The resampling-based validation method is inspired by earlier work by Fisher , which identified variable frontiers within a strict incremental (i.e., sorting) context -- no separate validation set was reserved, but rather the training set was used for identifying variable frontiers as well. In particular, as each training observation was hierarchically sorted using COBWEB, each of the observation's variable values were predicted and `correct' counts at each node were updated for all correctly anticipated variables. In Fisher  variable values were not masked during sorting -- knowledge of each variable value was used during sorting, thus helping to guide classification, and validation. In addition, the hierarchy changed during sorting/validation. While this incremental strategy led to desirable results in terms of pattern-completion error rate, it is likely that the variable frontiers identified by the incremental method are less desirable than frontiers identified with holdout, where we strictly segregate the training and validation sets of observations. In addition to Fisher , our work on variable frontiers can be traced back to ideas by Lebowitz  and Kolodner , and more directly to Fisher [1987b], Fisher and Schlimmer , and Reich and Fenves , each of which use a very different method to identify something similar in spirit to frontiers as defined here.
Our method of validation and pruning is inspired by retrospective pruning strategies in decision tree induction such as reduced error pruning [Quinlan, 1987; Quinlan, 1993; Mingers, 1989a]. In a Bayesian clustering system such as AUTOCLASS [Cheeseman et al., 1988], or the minimum message length (MML) approach adopted by SNOB [Wallace & Dowe, 1994], the expansion of a hierarchical clustering is mediated by a tradeoff between prior belief in the existence of further structure and evidence in the data for further structure. We will not detail this fundamental tradeoff, but suffice it to say that expansion of a hierarchical clustering will cease along a path when the evidence for further structure in the data is insufficient in the face of prior bias. Undoubtedly, the Bayesian and MML approaches can be adapted to identify variable-specific frontiers, and thus be used in the kind of flexible pruning and focusing strategies that we have implied. In fact, something very similar in intent has been implemented in Autoclass [Hanson, Stutz & Cheeseman, 1991] as a way of reducing the cost of clustering with this system: variables that covary may be `blocked', or in some sense treated as one. This version of AUTOCLASS searches a space of hierarchical clusterings, with blocks of variables assigned to particular clusters in the hierarchy. The interpretation of such assignments is that a cluster `inherits' the variable value distributions of variable blocks assigned to the cluster's ancestors. Inversely, the basic idea is that one need not proceed below a cluster to determine the value distributions of variables assigned to that cluster.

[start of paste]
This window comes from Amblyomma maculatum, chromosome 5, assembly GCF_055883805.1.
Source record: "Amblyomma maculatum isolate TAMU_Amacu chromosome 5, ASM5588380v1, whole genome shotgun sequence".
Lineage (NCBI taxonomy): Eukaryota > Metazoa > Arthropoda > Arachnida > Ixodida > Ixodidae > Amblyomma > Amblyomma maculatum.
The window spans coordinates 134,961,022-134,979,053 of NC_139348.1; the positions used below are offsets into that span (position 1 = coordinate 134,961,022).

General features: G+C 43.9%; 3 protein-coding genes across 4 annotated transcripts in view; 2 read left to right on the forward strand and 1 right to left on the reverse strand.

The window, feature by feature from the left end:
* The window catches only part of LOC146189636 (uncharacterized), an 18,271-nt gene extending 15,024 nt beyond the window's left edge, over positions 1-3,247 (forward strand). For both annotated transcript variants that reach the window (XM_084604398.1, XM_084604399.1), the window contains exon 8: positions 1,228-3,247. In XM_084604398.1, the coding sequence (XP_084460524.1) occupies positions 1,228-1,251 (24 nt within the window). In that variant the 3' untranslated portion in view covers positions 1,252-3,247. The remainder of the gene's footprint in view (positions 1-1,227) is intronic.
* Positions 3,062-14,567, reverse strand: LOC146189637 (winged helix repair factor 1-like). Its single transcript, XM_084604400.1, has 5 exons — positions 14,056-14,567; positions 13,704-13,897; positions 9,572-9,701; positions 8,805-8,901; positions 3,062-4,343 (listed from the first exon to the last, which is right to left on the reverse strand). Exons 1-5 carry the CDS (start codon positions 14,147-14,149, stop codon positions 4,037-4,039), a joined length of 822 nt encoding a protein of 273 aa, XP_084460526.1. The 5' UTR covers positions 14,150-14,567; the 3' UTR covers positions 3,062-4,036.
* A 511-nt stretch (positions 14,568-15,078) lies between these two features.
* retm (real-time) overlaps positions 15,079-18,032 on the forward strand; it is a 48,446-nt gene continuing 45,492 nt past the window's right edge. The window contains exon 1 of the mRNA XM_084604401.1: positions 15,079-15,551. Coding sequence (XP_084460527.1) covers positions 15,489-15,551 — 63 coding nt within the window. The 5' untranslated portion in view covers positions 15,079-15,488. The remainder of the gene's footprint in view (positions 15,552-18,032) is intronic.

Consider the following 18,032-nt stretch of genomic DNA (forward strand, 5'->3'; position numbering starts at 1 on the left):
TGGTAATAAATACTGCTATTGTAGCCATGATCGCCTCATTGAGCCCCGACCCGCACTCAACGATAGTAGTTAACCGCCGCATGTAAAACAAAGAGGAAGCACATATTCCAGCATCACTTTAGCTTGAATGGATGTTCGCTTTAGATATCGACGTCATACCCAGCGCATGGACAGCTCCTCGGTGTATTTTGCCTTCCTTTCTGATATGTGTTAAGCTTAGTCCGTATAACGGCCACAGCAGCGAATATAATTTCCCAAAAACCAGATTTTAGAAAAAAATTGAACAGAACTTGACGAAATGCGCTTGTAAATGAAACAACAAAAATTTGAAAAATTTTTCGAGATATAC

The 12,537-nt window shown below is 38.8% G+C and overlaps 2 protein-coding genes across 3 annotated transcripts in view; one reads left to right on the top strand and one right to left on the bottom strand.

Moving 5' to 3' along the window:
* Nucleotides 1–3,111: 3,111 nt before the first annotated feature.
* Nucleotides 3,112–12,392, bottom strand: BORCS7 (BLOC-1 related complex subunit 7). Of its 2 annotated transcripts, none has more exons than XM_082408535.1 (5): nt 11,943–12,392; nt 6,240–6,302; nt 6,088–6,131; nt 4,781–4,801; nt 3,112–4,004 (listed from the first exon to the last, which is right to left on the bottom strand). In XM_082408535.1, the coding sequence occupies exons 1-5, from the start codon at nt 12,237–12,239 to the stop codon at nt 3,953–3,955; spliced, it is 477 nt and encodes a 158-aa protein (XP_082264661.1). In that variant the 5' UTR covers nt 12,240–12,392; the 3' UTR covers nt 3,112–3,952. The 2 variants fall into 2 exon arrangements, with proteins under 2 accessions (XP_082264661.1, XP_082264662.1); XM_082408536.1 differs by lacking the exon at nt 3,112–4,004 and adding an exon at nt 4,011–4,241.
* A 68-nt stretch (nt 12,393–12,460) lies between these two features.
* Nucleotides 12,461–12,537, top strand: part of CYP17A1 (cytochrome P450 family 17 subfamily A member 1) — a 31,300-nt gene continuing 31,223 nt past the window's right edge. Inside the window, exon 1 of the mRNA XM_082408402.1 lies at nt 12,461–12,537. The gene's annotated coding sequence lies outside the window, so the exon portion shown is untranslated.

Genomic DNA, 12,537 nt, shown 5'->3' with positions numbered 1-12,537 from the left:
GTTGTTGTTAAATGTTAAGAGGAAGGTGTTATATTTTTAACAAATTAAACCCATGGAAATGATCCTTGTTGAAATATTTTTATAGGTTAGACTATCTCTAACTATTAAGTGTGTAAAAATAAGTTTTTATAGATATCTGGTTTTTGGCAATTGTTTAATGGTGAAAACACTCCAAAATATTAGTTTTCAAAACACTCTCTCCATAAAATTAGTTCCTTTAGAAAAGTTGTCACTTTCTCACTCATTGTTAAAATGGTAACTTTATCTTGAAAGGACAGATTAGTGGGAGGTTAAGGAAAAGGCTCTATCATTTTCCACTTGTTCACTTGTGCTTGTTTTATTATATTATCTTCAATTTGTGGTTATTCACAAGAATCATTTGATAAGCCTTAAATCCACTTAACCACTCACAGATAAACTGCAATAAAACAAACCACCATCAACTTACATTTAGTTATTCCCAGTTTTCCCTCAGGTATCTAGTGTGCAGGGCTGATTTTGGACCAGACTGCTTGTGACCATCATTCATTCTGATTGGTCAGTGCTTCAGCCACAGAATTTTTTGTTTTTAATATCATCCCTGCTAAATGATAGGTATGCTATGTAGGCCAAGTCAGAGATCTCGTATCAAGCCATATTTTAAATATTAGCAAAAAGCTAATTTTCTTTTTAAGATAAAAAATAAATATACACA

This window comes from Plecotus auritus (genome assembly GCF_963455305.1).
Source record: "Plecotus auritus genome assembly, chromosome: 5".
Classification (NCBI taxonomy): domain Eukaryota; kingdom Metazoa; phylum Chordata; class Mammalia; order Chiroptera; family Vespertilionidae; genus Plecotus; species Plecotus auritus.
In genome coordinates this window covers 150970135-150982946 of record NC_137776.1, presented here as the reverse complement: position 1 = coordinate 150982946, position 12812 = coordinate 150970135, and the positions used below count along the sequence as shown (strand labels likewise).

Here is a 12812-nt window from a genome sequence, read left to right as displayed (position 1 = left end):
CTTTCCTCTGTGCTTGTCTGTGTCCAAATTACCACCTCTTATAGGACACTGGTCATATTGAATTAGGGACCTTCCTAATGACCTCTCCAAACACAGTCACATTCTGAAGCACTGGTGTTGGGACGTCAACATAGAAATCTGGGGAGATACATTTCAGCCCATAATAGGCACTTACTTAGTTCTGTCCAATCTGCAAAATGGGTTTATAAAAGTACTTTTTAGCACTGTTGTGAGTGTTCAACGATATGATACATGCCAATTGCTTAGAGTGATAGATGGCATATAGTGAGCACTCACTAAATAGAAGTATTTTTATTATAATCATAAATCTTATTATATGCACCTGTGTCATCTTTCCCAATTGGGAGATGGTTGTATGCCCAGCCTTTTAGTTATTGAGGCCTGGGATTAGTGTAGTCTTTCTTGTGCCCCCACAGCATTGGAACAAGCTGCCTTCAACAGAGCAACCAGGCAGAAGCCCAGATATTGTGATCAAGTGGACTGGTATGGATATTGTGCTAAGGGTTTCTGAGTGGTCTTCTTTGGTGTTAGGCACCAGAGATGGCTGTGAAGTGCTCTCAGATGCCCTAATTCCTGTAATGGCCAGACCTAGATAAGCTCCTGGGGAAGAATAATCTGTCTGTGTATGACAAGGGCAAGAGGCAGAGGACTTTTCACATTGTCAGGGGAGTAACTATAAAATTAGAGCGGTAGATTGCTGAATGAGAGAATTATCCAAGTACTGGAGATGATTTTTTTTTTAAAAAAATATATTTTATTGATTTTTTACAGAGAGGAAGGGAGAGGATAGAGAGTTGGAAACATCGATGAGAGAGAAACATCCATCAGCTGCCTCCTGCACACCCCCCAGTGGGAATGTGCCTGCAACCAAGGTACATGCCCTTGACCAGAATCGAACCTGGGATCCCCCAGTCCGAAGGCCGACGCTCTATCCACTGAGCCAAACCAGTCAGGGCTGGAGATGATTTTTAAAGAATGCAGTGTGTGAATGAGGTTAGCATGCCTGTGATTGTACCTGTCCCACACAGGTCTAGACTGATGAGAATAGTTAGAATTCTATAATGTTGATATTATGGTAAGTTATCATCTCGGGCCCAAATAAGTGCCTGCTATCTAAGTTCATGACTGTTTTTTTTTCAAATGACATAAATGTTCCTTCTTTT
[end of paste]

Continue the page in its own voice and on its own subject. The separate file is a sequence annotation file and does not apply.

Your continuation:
Our experimental results suggest the utility of resampling for validation, the identification of variable frontiers, and pruning. However, the procedure described is not a method per se of clustering over all the available data, since it requires that a validation set be held out during initial hierarchy construction. There are several options that seem worthy of experimental evaluation in adapting this validation strategy as a tool for simplification of hierarchical clusterings. One strategy would be to hold out a validation set, cluster over a training set, identify variable frontiers with the validation set, and then sort the validation set relative to the clustering. This single holdout methodology has its problems, however, for reasons similar to those identified for single holdout in supervised settings [Weiss & Kulikowski, 1991].
A better strategy might be one akin to n-fold-cross-validation: a hierarchical clustering is constructed over all available data, then each observation is removed, it is used for validation with respect to each variable, and then the observation is reinstated in its original location (together with the original variable value statistics of clusters along the path to this location).